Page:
The strong Thai baht is proving to be the biggest obstacle in trying to lure tourists, according to The Tourism Council of Thailand who have had to lower its projection of over 40 million foreign visitors this year down to 39.7 million.
The president of the council says the surging baht is the main reason for the decline.
“It’s frightening to see the baht so close to 30 to a dollar. It’s the key reason for arrivals and receipts growth being lower than expected.”
The country’s significant current account surplus is being blamed for the strengthening of the currency and Somchai Amornthum from Krungthai Asset Management (KTAM) says that although the surplus is less than it was last year, it could still strengthen the baht, albeit at a slower rate.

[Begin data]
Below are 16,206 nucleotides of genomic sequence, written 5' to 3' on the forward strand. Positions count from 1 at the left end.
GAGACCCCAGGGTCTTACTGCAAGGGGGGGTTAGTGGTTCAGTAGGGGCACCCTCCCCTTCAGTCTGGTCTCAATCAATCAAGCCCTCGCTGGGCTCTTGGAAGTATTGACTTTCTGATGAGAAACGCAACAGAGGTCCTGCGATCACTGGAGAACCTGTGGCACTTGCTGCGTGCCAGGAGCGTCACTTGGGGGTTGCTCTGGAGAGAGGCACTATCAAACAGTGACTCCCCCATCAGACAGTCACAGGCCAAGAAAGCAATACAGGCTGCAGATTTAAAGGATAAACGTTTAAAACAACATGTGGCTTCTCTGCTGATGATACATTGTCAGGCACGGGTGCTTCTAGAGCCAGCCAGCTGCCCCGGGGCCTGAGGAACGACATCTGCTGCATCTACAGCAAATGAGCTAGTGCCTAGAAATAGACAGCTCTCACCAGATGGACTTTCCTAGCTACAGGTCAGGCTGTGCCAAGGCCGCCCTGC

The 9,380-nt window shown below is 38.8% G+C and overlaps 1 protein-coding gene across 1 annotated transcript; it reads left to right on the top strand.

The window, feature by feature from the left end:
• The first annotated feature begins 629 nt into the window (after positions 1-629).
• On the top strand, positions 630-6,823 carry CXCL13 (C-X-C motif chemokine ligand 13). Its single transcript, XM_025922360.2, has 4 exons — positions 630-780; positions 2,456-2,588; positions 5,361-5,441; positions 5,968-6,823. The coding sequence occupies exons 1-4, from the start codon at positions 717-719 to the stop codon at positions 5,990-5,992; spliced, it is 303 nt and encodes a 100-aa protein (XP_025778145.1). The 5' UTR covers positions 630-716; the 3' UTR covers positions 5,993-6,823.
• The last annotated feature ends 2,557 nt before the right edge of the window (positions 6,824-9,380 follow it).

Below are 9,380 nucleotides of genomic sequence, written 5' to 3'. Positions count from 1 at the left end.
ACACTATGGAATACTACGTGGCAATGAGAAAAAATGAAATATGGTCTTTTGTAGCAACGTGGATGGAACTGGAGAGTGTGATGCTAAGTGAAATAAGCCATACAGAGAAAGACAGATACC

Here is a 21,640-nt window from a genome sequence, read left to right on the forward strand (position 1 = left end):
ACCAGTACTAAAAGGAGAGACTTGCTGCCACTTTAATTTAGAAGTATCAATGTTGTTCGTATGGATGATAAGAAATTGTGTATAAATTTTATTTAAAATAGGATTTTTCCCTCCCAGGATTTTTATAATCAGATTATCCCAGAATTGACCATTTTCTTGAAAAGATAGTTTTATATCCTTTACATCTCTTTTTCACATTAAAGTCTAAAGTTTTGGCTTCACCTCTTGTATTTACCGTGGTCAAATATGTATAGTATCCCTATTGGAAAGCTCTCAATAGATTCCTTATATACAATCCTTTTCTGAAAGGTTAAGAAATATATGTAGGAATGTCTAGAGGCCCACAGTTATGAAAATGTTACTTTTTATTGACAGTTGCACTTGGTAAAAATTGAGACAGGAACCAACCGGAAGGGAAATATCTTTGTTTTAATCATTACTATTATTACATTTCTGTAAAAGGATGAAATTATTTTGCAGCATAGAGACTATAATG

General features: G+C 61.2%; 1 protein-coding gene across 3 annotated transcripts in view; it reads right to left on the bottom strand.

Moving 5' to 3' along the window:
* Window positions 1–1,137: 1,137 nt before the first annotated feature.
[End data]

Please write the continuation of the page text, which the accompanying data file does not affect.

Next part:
“The baht could break past the 30 per dollar band at some stage next year, but the degree of currency appreciation is not expected to be too strong.” KTAM predicts that the baht will be at 31 to the dollar by the end of the year and 30 by the end of next year.
It has outperformed every other Asian currency this year with its strength hurting exporters and the tourism industry. The Bank of Thailand is limited in what measures it can introduce, with the policy interest rate already low, and Somchai says any further policy easing would have limited effect.